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random musings of a crazy cat lady

Sunday, December 16, 2012

Pumpkin Fest Part 1: Pumpkin Yeast Bread

I got this recipe from the King Arthur Flour website.  (Bakers - if you haven't checked out the recipes there yet, I highly recommend it.  There are a lot of great recipes as well as the option to convert amounts into ounces or grams.  Being a chemist, I like to bake by weight rather than volume ;-))  It was easy to make and the dough rose quickly.  I just used my stand mixer to knead it and then gave it a few token kneads by hand at the end.  For the second rise I put it out in the garage (45F?) overnight and baked it first thing in the morning.  It rose a bit too much so the bread may've been a little bit less tender as a result.  It was really good.  Next time I'll be more careful with the rise, and may try making some of it into dinner rolls as they suggest.
The flavor of the spices and pumpkin came through nicely.  It did not taste very sweet.  I like the combination of sweet and savory, so I wouldn't hesitate to use this in a sandwich.  It also made good French toast this morning, and was a tasty side for my dinner of pork roast, beets and spinach.  I think it would be absolutely delicious as dinner rolls with a chicken or turkey dinner.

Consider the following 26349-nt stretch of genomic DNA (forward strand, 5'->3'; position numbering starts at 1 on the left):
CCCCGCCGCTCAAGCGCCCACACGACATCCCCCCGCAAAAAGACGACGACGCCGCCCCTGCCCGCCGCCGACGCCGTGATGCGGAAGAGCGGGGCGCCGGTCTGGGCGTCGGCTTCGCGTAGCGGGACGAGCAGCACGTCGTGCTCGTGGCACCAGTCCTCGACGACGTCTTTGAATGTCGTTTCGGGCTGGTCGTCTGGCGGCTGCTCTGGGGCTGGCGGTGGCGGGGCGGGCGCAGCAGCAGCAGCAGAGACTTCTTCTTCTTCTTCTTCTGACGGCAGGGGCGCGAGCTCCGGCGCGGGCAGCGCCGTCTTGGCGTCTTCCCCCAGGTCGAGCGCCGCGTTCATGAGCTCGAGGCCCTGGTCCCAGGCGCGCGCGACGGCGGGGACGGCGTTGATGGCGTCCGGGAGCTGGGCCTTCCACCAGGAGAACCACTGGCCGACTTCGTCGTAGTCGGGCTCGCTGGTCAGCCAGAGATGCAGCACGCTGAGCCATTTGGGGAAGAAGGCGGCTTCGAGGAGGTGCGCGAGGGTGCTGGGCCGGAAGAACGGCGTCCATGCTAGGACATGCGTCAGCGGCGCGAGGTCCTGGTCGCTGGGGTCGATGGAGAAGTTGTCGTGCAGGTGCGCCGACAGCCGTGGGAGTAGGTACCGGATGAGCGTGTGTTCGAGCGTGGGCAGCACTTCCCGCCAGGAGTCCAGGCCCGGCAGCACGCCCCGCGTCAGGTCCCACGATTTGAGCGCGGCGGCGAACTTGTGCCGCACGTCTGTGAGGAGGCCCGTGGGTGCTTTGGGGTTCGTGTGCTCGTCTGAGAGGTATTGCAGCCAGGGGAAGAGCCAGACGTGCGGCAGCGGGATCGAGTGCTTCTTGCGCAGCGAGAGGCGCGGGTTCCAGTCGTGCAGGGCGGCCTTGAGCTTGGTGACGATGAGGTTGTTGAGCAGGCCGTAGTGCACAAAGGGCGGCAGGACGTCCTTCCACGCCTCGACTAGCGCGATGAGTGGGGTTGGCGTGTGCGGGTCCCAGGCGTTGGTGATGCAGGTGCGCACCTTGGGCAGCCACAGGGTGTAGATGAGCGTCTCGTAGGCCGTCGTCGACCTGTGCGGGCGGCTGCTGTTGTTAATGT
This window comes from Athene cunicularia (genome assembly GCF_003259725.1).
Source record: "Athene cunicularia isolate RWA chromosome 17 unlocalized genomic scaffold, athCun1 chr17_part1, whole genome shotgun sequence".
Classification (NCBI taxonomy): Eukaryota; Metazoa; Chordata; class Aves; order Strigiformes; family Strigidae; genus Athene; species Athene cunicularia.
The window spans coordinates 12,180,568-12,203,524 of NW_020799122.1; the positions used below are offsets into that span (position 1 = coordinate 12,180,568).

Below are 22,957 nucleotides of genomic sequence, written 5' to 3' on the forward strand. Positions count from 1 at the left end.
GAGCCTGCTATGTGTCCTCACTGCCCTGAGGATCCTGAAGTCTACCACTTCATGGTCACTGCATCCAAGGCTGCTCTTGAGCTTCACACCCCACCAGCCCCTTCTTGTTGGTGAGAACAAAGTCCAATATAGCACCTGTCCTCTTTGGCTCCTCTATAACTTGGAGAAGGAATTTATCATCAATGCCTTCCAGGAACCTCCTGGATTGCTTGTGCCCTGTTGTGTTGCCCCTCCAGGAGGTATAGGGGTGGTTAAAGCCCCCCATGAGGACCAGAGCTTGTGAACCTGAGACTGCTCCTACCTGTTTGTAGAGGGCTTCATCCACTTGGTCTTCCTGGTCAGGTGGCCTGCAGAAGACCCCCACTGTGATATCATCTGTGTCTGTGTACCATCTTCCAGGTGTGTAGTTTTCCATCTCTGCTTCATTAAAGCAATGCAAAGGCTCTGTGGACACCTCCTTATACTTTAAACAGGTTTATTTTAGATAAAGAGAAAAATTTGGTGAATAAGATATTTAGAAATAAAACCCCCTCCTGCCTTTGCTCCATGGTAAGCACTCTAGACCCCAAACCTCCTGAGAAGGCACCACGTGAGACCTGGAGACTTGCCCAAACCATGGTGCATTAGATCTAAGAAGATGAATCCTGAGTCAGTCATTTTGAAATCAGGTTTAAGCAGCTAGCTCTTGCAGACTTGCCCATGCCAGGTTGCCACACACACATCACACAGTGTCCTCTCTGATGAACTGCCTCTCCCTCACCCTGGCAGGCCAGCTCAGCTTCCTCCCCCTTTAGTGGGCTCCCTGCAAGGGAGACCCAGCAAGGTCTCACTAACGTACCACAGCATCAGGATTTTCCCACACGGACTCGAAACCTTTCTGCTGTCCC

1/2 cup warm water
2 packages (2 tablespoons) active dry yeast
2/3 cup warm milk
2 large eggs, beaten
1 1/2 cups puréed pumpkin, either fresh or canned
2 tablespoons vegetable oil
6 1/2 cups (approximately) unbleached all-purpose flour
1/2 cup brown sugar
2 teaspoons salt
1/2 teaspoon ground ginger
1/2 teaspoon ground cardamom
In a large bowl, stir yeast into water to soften. Add milk, eggs, pumpkin, oil, 4 cups flour, brown sugar, salt, ginger and cardamom to yeast mixture. Beat vigorously for 2 minutes.

Gradually add remaining flour, a little at a time, until you have a dough stiff enough to knead. Turn dough out onto a floured surface. Knead, adding flour as necessary, until you have a smooth, elastic dough.

Put dough into an oiled bowl. Turn once to coat entire ball of dough with oil. Cover with a towel and let rise until doubled, about 1 hour.

Turn dough out onto a lightly oiled work surface. Divide dough in half. Shape dough into loaves and place in well-greased 10 x 5-inch pans or, shape half into a loaf, and other half into 12 large dinner rolls. Cover with a towel and let rise until almost doubled, about 45 minutes.

Bake in a preheated 375°F oven. Loaves bake about 30 minutes, rolls about 20. Check the internal temperature of each with an instant-read thermometer; a reading of 190°F means bread or rolls are done.

Immediately remove bread or rolls from pans and cool on a wire rack to prevent crust from becoming soggy. For a shiny crust, brush tops of bread or rolls lightly with vegetable oil. Makes 2 large loaves, or 1 large loaf and 12 dinner rolls.

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